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Tags Current Affairs

Human elephant conflict more accute in west Bengal and Odisha

Date: 16 February 2020 Tags: Biodiversity

Issue

Three States located of West Bengal, Odisha and Assam account for about half of both human and elephant deaths in the overall human-elephant conflict in the country, according to the latest data provided by the Ministry of Environment, Forest and Climate Change.

 

Background

The data on human-elephant conflict assumes significance when India is moving to include Asian Elephants in the list of species that merit heightened conservation at the 13th Conference of Parties (COP) on the Conservation of Migratory Species of Wild Animals scheduled to be held at Gandhinagar in Gujarat later this month.

 

Details

  • Over the last five years, from 2014-15 to 2018-19, 2,381 human deaths were recorded in elephant attacks across the country, of which 1,132 (48%) fatalities were from these three States.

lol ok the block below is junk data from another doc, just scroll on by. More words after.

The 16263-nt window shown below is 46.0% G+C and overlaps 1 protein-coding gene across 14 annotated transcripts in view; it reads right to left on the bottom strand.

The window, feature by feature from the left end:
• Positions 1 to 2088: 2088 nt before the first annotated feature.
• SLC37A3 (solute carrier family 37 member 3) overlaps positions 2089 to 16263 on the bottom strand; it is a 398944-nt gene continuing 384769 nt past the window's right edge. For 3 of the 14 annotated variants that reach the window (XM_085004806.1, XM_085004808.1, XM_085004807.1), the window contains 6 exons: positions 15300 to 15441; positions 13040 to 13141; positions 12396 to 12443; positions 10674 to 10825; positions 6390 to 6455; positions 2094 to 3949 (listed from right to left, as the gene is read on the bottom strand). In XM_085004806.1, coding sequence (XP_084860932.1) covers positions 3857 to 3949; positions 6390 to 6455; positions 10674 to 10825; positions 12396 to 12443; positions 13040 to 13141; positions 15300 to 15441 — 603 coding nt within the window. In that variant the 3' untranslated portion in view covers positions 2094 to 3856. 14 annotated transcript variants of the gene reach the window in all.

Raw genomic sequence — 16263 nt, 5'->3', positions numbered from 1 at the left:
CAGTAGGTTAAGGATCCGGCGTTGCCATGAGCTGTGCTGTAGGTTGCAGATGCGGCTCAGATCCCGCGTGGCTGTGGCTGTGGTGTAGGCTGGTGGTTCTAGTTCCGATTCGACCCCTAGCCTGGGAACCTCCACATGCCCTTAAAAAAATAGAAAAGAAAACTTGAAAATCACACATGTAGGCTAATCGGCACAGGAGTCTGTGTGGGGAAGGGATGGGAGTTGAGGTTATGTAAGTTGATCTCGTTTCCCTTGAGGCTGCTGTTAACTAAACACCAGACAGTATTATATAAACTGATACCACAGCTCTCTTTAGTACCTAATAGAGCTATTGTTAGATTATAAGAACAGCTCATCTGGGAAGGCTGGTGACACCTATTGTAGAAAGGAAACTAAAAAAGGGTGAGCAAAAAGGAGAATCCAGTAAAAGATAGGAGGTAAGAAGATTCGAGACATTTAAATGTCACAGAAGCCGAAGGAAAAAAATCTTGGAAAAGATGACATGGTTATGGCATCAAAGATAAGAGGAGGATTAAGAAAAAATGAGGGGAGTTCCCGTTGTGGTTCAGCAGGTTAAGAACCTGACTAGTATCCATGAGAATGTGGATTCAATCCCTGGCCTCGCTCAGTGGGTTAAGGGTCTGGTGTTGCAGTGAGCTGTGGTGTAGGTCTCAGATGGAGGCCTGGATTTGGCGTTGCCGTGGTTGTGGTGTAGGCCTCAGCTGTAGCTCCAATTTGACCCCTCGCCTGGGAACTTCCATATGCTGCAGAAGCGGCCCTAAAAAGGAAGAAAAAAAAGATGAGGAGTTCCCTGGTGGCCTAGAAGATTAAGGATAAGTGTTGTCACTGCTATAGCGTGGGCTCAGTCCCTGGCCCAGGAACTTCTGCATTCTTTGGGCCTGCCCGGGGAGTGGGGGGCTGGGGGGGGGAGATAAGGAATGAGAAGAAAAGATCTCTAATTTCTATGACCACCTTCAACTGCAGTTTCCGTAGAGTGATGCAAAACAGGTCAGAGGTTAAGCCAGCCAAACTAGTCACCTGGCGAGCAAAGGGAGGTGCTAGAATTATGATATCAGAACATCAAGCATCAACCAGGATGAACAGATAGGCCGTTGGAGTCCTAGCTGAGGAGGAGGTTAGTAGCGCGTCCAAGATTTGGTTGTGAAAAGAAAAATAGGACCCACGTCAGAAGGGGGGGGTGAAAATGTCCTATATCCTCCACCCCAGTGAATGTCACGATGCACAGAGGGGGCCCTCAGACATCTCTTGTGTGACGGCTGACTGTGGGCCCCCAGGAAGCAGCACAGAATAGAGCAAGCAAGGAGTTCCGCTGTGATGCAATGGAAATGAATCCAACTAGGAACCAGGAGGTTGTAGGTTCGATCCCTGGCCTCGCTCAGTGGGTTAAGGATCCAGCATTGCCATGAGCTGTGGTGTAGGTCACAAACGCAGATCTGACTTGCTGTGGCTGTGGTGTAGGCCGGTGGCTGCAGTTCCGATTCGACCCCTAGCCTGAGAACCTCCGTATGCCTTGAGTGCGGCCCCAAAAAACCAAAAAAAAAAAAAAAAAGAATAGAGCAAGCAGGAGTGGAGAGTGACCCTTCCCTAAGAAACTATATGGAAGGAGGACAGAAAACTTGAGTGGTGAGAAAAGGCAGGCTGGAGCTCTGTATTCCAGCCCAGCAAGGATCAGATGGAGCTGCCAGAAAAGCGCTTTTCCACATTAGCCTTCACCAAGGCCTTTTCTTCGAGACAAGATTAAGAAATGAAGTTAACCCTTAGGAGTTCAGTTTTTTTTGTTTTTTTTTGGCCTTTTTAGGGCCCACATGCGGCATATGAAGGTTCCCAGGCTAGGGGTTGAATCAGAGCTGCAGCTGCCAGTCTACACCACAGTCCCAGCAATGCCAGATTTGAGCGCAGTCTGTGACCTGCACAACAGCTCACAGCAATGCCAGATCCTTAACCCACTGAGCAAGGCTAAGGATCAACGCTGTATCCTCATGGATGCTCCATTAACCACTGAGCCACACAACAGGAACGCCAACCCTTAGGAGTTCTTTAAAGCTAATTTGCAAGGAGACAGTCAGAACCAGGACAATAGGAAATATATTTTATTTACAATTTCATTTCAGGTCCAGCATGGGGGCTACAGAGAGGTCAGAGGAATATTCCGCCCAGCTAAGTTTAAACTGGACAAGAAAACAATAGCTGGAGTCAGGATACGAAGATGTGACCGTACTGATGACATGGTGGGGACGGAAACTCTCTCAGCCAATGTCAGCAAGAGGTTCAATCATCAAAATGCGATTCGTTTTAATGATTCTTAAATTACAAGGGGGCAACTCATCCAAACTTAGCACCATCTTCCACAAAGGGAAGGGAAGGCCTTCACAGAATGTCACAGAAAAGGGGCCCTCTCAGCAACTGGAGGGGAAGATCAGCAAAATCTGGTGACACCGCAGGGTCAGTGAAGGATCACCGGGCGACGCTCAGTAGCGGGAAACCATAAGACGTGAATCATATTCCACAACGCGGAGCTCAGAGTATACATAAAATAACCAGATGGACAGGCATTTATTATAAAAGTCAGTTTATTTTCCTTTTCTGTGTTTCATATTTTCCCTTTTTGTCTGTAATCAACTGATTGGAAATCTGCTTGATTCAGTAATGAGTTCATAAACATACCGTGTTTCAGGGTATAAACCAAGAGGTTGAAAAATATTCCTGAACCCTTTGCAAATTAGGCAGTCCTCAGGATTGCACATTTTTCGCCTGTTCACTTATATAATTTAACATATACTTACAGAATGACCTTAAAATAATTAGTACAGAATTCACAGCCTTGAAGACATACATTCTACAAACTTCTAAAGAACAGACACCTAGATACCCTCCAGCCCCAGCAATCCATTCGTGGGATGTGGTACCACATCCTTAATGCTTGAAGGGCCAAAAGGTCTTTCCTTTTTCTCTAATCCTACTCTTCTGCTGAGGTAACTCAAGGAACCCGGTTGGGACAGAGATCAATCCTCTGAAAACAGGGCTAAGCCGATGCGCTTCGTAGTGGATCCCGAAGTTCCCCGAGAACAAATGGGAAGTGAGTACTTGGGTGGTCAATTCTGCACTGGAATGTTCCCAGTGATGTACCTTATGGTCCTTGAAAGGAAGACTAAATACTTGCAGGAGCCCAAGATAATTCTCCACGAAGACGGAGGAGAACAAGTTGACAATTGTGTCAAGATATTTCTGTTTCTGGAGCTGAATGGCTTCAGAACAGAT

• West Bengal had the highest number of human casualties: 403, followed by Odisha with 397 and Assam with 332 deaths.

  • When it comes to unnatural deaths of elephants (mainly due to poaching, train accidents, electrocution and poisoning), the country recorded 490 deaths in the same period (2014-15 to 2018-19). Of these, 259 (53%) occurred in these three States alone.

  • The last synchronised elephant survey in the country in 2017, had given a figure of 27,312 elephants, of which Assam had recorded 5,719 elephants, Odisha 1,976 and West Bengal 642.

  • Among the reasons for unnatural deaths of elephants, electrocution is at the top of the list, accounting for 68% of elephant deaths in the country.

  • Assam accounted for 66 electrocution deaths, followed by Odisha with 57 deaths and Bengal with 39 fatalities.

  • The second most common cause for unnatural deaths of elephants is train accidents. Between 2014-15 to 2018-19, 77 deaths were due to train accidents, whereas poaching led to the death of 27 elephants and poisoning to nine deaths.

Reasons for conflict

  • Habitat fragmentation, mining inside forested areas and linear infrastructure building had all contributed to impinging upon the habitats of elephants.

  • A drought almost certainly played a role in the initial large scale dispersal of elephants from Jharkhand to southern West Bengal during 1986-87. More dispersals have since taken place into Chhattisgarh and beyond into Madhya Pradesh.

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